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Global Glut Going Nowhere

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					                          Global Glut Going Nowhere

The drop in gas prices over the last month has been a relief to us all. The economic
sanctions placed by the European Union, Canada and the U.S. on Iran has simply shifted
the flow of Iranian crude oil from west to east. The net result has been more oil on the
global market with China, India and Russia picking up cheaper oil from Iran due to the
lack of competition from western buyers. One would think that cheaper oil to the BRIC
countries would be just the catalyst needed to help them develop their own internal
demand for goods and services through the creation and evolution of their own middle
class. Unfortunately, we are in an economic phase of global deleveraging and even the
stimulus of low fuel prices will not keep their engines turning fast enough to save us from
a second half slowdown here in the U.S.

The thesis of those who run our economy has been: If we can just provide enough
economic grease to keep our own wheels turning the development of BRIC economies
will, eventually, create demand for our goods and services. This is still probably true in
the long run and the forward demand projection can be used to our advantage through
tracking commercial trader purchases via the commitment of traders report. What a
different world it has become when our economic horse has become hitched to someone
else's wagon.

China has been trying to engineer a soft landing for their economy through government
expenditures on infrastructure and the attraction of foreign direct investment. The
struggle can be seen in their manufacturing output, which has declined for seven straight
months. They've also lowered their lending reserve requirement to stimulate financing
which has dropped by 19% year over year and is at its slowest pace since Q1 of 2007.
This may simply add further capacity to an already slack market in the wake of China's
15-year building boom. This is also a futile attempt to increase home ownership, as home
ownership is one of the few ways Chinese people have been allowed to invest their
newfound prosperity and therefore, already represents an outsized portion of their
personal portfolios. The Chinese result will sacrifice its citizens as the high water mark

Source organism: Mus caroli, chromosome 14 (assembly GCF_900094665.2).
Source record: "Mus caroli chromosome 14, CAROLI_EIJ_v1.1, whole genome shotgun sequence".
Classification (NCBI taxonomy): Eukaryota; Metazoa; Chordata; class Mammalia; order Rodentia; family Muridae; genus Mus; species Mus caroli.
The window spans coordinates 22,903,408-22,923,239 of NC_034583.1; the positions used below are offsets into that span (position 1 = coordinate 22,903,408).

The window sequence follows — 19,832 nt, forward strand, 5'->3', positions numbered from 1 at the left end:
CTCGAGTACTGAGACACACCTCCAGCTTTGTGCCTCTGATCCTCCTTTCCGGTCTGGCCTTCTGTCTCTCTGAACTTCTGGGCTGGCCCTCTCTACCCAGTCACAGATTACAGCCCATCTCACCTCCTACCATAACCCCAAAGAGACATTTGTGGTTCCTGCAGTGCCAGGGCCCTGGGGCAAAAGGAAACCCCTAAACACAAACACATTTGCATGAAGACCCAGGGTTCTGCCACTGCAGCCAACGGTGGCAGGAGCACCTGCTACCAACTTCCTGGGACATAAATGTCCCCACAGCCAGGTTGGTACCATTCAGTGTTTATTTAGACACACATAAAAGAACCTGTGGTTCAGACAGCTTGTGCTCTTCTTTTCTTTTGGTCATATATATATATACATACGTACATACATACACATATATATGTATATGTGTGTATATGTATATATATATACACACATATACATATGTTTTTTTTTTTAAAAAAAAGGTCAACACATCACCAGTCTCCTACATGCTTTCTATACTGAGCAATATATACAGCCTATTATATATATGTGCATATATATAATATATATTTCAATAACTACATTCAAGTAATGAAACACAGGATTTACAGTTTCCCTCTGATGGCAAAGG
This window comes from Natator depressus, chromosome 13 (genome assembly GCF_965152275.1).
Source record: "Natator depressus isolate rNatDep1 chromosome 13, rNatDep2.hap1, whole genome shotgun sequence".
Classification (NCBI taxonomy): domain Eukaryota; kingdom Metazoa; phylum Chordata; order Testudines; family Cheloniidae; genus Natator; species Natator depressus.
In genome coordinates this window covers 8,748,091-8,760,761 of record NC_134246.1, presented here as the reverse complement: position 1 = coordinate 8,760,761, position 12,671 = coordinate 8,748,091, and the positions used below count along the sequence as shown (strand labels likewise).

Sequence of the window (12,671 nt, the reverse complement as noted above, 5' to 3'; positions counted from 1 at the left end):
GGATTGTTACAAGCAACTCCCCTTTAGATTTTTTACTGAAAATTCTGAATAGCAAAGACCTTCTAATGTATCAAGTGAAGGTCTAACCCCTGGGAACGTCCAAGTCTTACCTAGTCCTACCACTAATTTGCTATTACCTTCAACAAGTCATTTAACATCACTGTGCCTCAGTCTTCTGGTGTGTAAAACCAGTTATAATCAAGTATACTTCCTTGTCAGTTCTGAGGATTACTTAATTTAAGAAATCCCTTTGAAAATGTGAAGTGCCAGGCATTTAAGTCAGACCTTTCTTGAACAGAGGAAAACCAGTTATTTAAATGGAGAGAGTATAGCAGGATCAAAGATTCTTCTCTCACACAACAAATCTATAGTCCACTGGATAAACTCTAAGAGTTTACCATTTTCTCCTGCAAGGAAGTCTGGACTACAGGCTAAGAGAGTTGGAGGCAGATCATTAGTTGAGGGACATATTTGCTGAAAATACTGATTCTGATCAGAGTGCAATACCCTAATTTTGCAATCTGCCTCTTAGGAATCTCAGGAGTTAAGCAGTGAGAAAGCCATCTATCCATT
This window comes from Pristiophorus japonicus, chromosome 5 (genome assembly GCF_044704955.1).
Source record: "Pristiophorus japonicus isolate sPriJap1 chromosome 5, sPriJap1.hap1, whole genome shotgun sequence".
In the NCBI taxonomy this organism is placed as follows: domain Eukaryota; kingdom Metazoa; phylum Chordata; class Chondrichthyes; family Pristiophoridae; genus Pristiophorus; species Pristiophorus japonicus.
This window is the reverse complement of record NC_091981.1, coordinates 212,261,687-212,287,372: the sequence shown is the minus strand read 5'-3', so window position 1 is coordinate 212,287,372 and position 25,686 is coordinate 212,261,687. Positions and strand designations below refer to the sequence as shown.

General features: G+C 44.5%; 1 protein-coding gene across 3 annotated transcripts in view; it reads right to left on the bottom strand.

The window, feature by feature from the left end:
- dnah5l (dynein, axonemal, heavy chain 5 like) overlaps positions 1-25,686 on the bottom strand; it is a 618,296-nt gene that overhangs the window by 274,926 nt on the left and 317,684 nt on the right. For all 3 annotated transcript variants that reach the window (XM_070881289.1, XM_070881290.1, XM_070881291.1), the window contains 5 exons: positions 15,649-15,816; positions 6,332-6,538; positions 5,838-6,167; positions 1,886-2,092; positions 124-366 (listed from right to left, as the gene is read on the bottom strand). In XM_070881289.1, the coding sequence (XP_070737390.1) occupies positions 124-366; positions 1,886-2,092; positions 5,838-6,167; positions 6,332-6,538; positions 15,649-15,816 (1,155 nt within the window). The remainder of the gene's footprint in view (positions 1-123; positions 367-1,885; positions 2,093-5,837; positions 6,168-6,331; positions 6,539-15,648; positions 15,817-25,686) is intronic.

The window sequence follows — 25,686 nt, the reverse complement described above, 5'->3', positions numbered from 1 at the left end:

buyers and lead to further class separation between the builders who profited and the
people who got stuck with the bill. This will leave them with little disposable income to
buy our Apple computers and Fords.

The Chinese situation looks hopeful compared to India. The trouble in India is as much
political as it is structural. Indian politics are confusing even to the Indian newspapers.
It's easy to go from the Times of India to India Press or any one of their nearly 2,000
daily publications and find contradictory information. Foreign businesses find it nearly
impossible to find the right agencies for the right permits. Even if one does, it is quite
possible that the rules will not only change but, be made retroactive thus, invalidating the
entire business plan of the entity that just put the whole package together. This is exactly
what happened to Wal-Mart between December of 2011 and February of this year.
Permits were voided and taxes created by the new policy were made retroactive. Foreign
direct investment is drying up rather than fighting its way through the bureaucratic red
tape.
This still leaves Brazil and Russia to save us. Brazil just passed England to become the
sixth largest global economy. However, Brazil's balance of trade slipped into negative
territory early this year for the first time since the economic crisis and once again ten
years prior to that. Furthermore, their latest GDP readings were just positive enough,
0.34% to escape the technicality of recession. They are battling the decline by cutting
interest rates for the seventh time in a row. This easing cycle has seen their rates decline
by more than 400 basis points, including May's cut.

Finally, Russia's economy is shepherded by the fluctuations of natural resource prices on
one hand and Vladimir Putin's political inclinations on the other. The Russian shadow
economy remains one of the largest physical cash exchanges in the world. The
government recently limited official cash transactions to approximately $20,000 U.S.
Dollars. The political confusion has led to a flight of foreign capital out of the country.
Putin's sincerest desire seems to be the development of a quasi socialist Russia in which
the natural resources are shipped abroad by governmentally monitored, semi state
controlled companies. Putin then wants access to these revenues to fund his own
programs and basically, become the Arab peninsula of natural resources while
triangulating politically with Iran and China.

It doesn't matter whose horse we hitch our wagons to if we're all headed down the same
path. The global balance sheet expansion experiment that hasn't worked worth a darn in
Japan is now being replicated in Europe just as it has been put to work here in the U.S.
The world will pull through it and those countries that have been willing to make the
tough choices, either through an enlightened electorate body or, the tight fisted hand of an
autocratic leader will be the first ones to rebound. Our future, I'm afraid, looks more like
the path of Japan's lost generation than ever.

				
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posted:6/14/2012
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